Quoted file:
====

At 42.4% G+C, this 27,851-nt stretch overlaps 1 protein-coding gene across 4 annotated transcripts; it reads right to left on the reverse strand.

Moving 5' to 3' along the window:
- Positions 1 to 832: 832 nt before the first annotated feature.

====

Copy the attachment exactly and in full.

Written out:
At 42.4% G+C, this 27,851-nt stretch overlaps 1 protein-coding gene across 4 annotated transcripts; it reads right to left on the reverse strand.

Moving 5' to 3' along the window:
- Positions 1 to 832: 832 nt before the first annotated feature.